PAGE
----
ONC launches video challenge to spur PHR use
Officials at the Office of the National Coordinator for Health Information Technology (ONC) have announced the initiation of their "What's in Your Health Record??" video challenge, a project aimed at spurring patient involvement with their personal health record data.
ONC officials say the video contest is intended to first emphasize a patient’s legal right to access these records – a right afforded by the HIPAA Privacy Rule – and, second, illustrate the importance of how being informed and involved with one’s health record can lead to improved care overall.
Individuals and teams are encouraged to submit short videos sharing their personal stories on how receiving a copy of their health record and actively examining the information improved the overall quality of their care and helped the them as a patient better understand their own health. Submissions will be accepted up until August 20, and winners will be announced September 20. Six awards totaling to $7,200 will be presented to the winners.
[See also: ONC asks for feedback on PHR privacy, security .]
Dave deBronkart, an advisory board member for the video challenge who's more commonly known as e-Patient Dave, is a strong proponent of the ONC challenge. He cited numerous examples of patient record errors that could easily be remedied if the patient simply requested a copy of their health record and took the time to examine it.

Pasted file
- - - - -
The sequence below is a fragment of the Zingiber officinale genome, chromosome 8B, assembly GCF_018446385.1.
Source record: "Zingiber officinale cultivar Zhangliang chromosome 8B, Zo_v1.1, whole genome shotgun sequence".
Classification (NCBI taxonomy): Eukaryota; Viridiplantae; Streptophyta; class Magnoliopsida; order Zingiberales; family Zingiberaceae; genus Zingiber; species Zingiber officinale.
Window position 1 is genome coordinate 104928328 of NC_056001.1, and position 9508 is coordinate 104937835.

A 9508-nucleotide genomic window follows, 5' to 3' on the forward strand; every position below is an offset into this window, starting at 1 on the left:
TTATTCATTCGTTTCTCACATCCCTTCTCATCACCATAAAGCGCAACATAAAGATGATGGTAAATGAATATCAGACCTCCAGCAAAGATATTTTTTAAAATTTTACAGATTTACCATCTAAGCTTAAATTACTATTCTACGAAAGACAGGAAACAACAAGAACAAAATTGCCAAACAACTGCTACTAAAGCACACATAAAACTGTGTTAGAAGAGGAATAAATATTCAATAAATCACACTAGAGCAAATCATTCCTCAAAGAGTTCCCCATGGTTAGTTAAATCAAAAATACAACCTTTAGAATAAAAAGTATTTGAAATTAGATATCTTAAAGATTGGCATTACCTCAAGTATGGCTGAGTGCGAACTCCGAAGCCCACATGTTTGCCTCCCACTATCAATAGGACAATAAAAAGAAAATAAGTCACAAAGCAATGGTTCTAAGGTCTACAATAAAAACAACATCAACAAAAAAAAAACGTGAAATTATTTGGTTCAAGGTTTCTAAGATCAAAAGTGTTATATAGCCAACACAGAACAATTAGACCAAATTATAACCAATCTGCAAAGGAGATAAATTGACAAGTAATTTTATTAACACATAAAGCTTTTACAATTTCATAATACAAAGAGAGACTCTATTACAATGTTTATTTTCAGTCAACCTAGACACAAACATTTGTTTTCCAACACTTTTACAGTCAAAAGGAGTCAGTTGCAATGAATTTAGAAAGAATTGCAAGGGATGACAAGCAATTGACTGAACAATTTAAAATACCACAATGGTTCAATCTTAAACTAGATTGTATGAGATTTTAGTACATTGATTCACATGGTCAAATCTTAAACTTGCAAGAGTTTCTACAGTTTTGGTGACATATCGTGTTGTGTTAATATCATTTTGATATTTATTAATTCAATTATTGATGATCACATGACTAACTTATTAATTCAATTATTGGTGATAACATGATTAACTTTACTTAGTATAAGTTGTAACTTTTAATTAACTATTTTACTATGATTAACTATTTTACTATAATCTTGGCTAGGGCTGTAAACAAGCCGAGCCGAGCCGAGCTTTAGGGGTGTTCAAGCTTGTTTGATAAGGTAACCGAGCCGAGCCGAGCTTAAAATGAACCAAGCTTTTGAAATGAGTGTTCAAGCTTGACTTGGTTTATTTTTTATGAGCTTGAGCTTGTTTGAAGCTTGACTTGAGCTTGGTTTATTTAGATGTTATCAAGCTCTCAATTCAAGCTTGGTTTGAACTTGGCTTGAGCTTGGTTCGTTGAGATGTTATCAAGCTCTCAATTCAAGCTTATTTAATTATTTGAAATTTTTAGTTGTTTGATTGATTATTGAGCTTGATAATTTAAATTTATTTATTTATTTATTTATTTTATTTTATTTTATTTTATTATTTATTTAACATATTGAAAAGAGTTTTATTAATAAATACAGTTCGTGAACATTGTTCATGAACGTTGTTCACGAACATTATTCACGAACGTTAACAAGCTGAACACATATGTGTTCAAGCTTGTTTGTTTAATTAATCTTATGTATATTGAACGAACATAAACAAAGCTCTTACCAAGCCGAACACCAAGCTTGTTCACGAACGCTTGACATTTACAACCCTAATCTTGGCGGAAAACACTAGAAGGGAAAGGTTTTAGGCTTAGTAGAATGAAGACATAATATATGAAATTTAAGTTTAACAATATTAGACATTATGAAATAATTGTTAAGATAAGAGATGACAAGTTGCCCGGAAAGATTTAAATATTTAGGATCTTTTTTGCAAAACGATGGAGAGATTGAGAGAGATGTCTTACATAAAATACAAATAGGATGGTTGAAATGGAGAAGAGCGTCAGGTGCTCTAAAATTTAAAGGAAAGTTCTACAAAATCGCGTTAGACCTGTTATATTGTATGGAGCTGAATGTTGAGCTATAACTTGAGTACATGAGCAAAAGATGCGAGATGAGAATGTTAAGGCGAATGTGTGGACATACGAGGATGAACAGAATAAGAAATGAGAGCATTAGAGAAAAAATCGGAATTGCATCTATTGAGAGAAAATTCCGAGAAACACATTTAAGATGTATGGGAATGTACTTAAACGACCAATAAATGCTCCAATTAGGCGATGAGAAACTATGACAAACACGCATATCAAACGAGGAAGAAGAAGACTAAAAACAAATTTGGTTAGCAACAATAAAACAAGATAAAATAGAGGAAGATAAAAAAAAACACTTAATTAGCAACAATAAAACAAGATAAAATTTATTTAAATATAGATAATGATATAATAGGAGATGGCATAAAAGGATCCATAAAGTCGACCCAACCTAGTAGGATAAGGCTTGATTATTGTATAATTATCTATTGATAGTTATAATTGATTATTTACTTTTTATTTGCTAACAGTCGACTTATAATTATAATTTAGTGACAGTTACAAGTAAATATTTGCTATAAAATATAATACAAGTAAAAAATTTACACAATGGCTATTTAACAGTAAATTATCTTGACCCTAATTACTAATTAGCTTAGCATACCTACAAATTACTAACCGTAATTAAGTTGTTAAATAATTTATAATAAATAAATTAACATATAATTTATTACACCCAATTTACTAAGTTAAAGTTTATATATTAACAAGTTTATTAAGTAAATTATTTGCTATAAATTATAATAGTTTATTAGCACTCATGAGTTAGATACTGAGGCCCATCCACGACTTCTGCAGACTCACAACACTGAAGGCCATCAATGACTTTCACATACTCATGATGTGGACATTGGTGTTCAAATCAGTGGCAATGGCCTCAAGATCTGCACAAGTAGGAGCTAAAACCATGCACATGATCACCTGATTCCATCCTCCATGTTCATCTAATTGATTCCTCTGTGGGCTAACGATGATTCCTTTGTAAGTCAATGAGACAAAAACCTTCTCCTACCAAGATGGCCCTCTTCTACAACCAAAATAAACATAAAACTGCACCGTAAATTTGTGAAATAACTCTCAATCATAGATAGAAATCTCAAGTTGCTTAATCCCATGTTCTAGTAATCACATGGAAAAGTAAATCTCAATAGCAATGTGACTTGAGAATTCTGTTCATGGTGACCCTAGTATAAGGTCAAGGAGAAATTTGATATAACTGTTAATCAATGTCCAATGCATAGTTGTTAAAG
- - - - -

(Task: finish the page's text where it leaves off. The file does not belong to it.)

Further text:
Recounting from his own experience, deBronkart remembered reviewing one of his X-ray reports and noticed it identified him as a 53-year-old female, despite his legal name listed on the record. He also mentioned that his wife’s penicillin allergy was missing from her medical record, an omission that could have caused severe health consequences. “If the patient and family just take a look, they can quickly update the information. Nobody is in a better position, and nobody has more at stake,” deBronkart said.
"Know thy health record" doesn’t exactly have the same ring to it as the old Greek aphorism, "Know thyself," but the ONC hopes its new endeavor will bring some semblance of enlightenment to the patient as well as a whole lot better care. Leon Rodriguez, director at HHS' Office for Civil Rights, wrote in a May statement that "health information is critical to all patients so that they can track their profess through wellness programs, monitor chronic conditions, communicate with their treatment teams, and adhere to their important treatment plans.”
[See also: Health record offers chance to get personal.]
Erin Poetter, policy analyst office of Consumer eHealth said one reason the ONC initiated this video challenge is because they expect more people are "interested in hearing from others like them about why they’ve gotten access or why they’ve requested their information and what they’ve found once they looked inside," as opposed to the government saying, "We think you should do this."
Poetter added that "we’re hoping to crowd-source ideas from real people to motivate others because we think that having access to your information and then using that information is a critical first step to being a more engaged patient and partner."